BY KRISTOPHER PRICE
The Outdoors Club took on the ultimate outdoor adventure as a group of their members went skydiving in Ocean City this past weekend.
The idea of going on a skydiving excursion has been around since the beginning of the semester; however, it was unclear whether it would come to fruition because of the cost.
Secretary Megan Liechman was able to come up with an affordable option for the group.
“I heard they had Groupons online for skydiving trips, which were accepted by two local airports in Cambridge and Ocean City,” Liechman said. “They looked cheap, so I got the emails of everyone who was interested at one of our meetings.”
Eight members of the club decided to pay $200 each and took the opportunity to jump out of the airplane.
After signing waivers, the group went through a training session. The one thing the instructors emphasized the most was ‘Arch,’ or better known as tandem skydiving. Each person would be strapped to a professional skydiver who would handle the operation of the parachute equipment. What each rider had to do was arch their bodies, heads, shoulders and legs backwards.
The jump was delayed for several hours due to high winds.
“I was frustrated,” Liechman said. “I’d spent all that time organizing this. I didn’t have time to sit around.”
The group took advantage of the Ocean City boardwalk to kill time and grab some pizza while waiting.
As the day passed, everyone was concerned that they might have to reschedule; however, the staff called and said they could jump.
No one in the group had ever been skydiving before.
“I was nervous,” freshman Nicholas Harriau said.
They were in groups of two, and were all taken up 10,000 feet.
“It hadn’t really hit me until I got into that plane,” Leichman said. “I was terrified. I forgot I was afraid of flying.”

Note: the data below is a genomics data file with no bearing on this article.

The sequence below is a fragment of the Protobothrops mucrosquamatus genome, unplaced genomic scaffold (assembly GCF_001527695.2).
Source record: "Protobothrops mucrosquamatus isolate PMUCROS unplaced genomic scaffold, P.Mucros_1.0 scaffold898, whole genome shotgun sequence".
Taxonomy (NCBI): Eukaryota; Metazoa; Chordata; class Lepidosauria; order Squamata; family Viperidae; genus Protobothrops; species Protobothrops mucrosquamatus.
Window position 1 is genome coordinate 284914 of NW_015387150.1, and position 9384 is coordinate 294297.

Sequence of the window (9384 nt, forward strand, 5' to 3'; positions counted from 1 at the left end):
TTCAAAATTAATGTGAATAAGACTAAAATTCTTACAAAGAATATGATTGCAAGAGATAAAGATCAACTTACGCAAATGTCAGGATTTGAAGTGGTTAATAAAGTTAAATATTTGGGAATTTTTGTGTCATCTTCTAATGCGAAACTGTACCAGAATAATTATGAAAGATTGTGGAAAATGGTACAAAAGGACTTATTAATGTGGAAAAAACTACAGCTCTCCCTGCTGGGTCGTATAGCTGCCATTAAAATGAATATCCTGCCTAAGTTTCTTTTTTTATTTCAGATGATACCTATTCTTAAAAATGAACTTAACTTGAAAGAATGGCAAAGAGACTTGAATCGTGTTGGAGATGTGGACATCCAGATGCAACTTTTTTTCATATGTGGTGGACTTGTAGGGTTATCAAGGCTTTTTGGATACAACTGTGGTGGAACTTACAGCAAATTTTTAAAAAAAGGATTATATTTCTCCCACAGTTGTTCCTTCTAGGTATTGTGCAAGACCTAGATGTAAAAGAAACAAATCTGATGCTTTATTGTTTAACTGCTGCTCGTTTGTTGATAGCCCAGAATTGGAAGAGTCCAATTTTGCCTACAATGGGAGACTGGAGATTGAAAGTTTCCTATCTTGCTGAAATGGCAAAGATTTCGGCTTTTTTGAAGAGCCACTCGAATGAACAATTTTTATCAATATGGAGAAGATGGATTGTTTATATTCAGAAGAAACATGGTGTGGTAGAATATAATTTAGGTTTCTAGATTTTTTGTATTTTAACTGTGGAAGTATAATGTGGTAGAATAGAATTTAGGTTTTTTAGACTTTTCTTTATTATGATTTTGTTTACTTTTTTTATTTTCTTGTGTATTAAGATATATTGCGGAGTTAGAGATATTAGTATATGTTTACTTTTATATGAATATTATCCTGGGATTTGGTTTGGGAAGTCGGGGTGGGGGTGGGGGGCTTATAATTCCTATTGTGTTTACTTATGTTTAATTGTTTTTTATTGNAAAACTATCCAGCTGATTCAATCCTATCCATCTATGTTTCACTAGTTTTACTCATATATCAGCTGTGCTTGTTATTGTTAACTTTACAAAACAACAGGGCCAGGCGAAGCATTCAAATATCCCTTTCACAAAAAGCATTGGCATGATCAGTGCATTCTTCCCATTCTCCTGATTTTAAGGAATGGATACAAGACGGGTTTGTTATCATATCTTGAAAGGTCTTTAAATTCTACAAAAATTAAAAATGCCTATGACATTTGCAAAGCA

The plane cabin was small, barely big enough to hold five people, pilot included. However, there were great views of Ocean City.
After ascending for five minutes, the plane reached 10,000 feet and it was time. The skydiving partners strapped their rider to their harnesses. Then the cabin door opened.
“When the door to the plane’s cabin opened up, I realized just how high up I was,” Harriau said. “It was scary.”
The wind outside was roaring as each rider fell through the air traveling at over a hundred miles per hour.
The tandem skydiving partners were in control during the entire fall.
“It was like a huge rush, with the wind blowing in your face,” Haltoa said.
The freefall gave the riders an unique experience.
“It was surreal,” Leichman. “You felt like you were floating, and you were so high up everything beneath you looked like a photograph. We jumped at sunset which made it even more beautiful.”
But the freefall feeling didn’t last long. After about a minute the parachutes automatically deployed, leaving the riders hanging in the air, slowly drifting to the ground, still several thousand feet up.
All members safely landed without crashing into anything. After this experience, the members of the Outdoors club are considering taking another jump.
“I’d like to jump from 18,000 feet between now and my senior year,” Harriau said.
The others shared similar opinions on taking a higher jump.
“The freefall didn’t last long enough,” Haltoa said.
Leichman is not opposed to organizing a second jump as a club function.
“If I can get people who are interested, we can do it again in the spring,” Leichman said.
The Outdoors club meets on Mondays at 7 p.m. in Henson 113.